Tuesday, February 26, 2013


“Dozens of prominent Republicans — including top advisers to former President George W. Bush, four former governors and two members of Congress — have signed a legal brief arguing that gay people have a constitutional right to marry,” The New York Times reported this morning.

“[C]onservative groups said the White House had informed them that [President Bush] would soon endorse efforts to pass an amendment to the United States Constitution defining marriage to be between a man and a woman,” The New York Times reported nine years earlier, on February 5, 2004.

I still remember the boy who sat in his room 10 years ago following the twists and turns of the Lawrence v. Texas case, Rick Santorum's subsequent hateful comments, and George W. Bush's divisive campaign against gays across America. That boy never imagined that progress and change would happen so quickly, if they would ever happen at all.

Today, that boy is a man who is proud of his country and its leaders and knows that everyone he loves is one step closer to the freedom and equality promised to all Americans.

Wednesday, February 13, 2013

State of Disunion

Considering that President Obama used his State of the Union address to call on Congress "to put the nation's interests before party," it is surprising that he chose the same platform to say--for the first time in one of his SOTU speeches--that "the state of our union is stronger."

For years I have wanted Obama to echo the words of George W. Bush and tell the public that the state of the union is strong. Sure it always felt hollow when Bush said it, but it was a rhetorical device that evoked hope even in its absence of truth. Obama finally gave me what I've wanted for years...

...and left me entirely pissed off.

Though we have made some progress on the economy, energy and cutting the deficit, most of those achievements were accomplished only after months of political mudslinging and often coming within inches of completely toppling the economy. This shows--as Obama reflected at the start of his speech--that our union is anything but "stronger." It is fractured. Divided, even. The ideological split currently plaguing Washington seems to have been outmatched only one time in our history: During the Civil War.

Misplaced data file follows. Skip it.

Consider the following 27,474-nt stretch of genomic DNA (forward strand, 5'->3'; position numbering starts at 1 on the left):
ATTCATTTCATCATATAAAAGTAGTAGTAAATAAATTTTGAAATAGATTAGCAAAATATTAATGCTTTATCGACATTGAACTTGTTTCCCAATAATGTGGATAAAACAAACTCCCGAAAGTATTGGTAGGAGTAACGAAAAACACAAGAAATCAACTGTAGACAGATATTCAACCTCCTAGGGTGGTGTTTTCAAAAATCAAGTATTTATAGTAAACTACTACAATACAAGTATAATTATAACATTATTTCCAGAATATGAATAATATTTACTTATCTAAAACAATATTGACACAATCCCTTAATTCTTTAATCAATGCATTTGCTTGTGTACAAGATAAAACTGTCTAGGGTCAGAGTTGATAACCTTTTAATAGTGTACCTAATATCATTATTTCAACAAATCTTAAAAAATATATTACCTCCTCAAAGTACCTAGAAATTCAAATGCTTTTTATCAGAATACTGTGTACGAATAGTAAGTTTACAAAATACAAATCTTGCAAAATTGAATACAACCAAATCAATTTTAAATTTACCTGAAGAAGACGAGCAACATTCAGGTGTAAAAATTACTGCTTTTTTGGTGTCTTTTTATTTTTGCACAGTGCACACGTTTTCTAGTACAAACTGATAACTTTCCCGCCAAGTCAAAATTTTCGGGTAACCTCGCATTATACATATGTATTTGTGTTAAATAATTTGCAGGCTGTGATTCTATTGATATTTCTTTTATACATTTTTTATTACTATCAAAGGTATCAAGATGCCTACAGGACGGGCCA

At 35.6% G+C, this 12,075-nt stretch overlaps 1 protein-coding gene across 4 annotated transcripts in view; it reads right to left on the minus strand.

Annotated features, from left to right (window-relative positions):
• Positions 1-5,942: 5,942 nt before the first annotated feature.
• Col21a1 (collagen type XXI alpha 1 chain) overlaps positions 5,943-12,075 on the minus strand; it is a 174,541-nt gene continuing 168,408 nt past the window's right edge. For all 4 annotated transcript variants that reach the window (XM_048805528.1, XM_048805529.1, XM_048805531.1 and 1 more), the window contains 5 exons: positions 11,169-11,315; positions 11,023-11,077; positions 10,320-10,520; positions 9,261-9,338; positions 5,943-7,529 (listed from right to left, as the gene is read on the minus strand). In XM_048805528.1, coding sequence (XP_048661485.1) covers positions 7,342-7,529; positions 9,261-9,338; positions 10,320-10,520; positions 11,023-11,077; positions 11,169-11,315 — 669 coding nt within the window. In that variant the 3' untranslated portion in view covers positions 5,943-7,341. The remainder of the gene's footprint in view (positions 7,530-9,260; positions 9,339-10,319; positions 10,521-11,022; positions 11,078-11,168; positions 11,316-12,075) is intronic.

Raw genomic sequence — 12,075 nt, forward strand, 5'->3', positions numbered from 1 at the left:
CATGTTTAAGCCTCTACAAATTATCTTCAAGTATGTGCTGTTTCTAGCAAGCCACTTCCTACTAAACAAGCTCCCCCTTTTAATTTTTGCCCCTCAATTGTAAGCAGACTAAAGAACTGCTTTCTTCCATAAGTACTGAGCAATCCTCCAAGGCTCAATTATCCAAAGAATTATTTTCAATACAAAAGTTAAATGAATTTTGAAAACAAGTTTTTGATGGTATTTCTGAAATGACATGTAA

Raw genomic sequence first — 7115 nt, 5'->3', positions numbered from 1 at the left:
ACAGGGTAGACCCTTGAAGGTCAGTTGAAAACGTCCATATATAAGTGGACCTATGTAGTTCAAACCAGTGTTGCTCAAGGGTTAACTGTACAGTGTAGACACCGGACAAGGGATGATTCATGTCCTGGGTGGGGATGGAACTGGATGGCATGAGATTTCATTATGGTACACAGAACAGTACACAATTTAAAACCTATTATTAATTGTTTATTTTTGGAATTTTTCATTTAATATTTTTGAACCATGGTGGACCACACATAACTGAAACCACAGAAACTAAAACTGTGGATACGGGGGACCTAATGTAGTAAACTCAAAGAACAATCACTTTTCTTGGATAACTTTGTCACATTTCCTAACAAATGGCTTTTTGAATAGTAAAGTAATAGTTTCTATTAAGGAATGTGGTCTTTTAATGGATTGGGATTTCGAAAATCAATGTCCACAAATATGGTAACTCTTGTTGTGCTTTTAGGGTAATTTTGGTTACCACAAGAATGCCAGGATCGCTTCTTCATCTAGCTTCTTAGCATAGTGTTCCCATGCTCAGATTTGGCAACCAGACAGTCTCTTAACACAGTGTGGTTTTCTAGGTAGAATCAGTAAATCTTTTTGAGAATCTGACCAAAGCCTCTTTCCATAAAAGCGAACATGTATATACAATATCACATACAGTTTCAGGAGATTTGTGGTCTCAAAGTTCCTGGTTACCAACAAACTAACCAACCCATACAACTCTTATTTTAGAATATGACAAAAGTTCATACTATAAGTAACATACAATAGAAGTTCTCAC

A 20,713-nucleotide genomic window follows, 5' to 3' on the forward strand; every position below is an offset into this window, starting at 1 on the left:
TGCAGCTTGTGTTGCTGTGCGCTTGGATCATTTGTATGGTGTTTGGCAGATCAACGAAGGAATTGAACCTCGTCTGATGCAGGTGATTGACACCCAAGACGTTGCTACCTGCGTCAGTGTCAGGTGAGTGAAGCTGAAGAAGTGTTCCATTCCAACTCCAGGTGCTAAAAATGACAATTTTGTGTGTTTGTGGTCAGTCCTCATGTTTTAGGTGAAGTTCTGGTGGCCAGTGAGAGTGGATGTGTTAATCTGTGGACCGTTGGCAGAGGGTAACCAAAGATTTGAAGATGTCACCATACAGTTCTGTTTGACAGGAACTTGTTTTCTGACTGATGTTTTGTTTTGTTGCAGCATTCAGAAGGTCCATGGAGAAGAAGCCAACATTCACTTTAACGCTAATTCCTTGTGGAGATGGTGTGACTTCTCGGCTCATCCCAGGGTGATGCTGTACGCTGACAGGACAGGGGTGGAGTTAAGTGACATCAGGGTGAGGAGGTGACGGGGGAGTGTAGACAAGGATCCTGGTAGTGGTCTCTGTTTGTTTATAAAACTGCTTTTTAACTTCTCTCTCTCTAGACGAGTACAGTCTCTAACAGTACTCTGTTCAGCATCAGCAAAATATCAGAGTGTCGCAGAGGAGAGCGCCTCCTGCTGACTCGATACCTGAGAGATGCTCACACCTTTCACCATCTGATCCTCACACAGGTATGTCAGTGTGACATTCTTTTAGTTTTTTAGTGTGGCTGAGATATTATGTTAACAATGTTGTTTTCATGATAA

I am not suggesting that the current divide is as powerful or traumatic as the Civil War was. However, the current divide hinders progress, discourages political participation by the 'average Joe,' and weakens America's position internationally.

No no, Mr. Obama. Methinks that our union is anything but "stronger" at the moment.

Tuesday, February 12, 2013


Faith is a powerful thing. For those who believe. To them, faith provides enormous amounts of comfort even in the most dire circumstances. I do not have (much) faith. Nevertheless, it holds power over me because it is such a mystery.

I grew up attending private Jewish schools. Though my parents were never particularly religious, they believe in God, and it was important to them to instill a sense of Jewish identity in their children.

For a time, I had faith. Then things changed. I grew up and learned about the state of the world, and I saw powerful examples of suffering right in my own family.

My grandmother spent 30 years as a prisoner of a broken body. For a long time, she led a mostly joyless life.  When my sister was young, she barely escaped alive from her abusive ex to become a struggling single mother of two kids. Just when she'd finally gotten on her feet, many years later, a reckless driver hit her car. For over three years now, she's been in constant pain and is barely able to walk as a result of that accident.

My grandmother believed in God. My sister still does. So does the woman in my office whose thirty-something year old son who just died of cancer.

I cannot wrap my mind around how these people--and so many others--believe in God's love and kindness in the face of such awful hardships. Perhaps I should admire them for their convictions and humility, but, for now at least, I am simply mystified.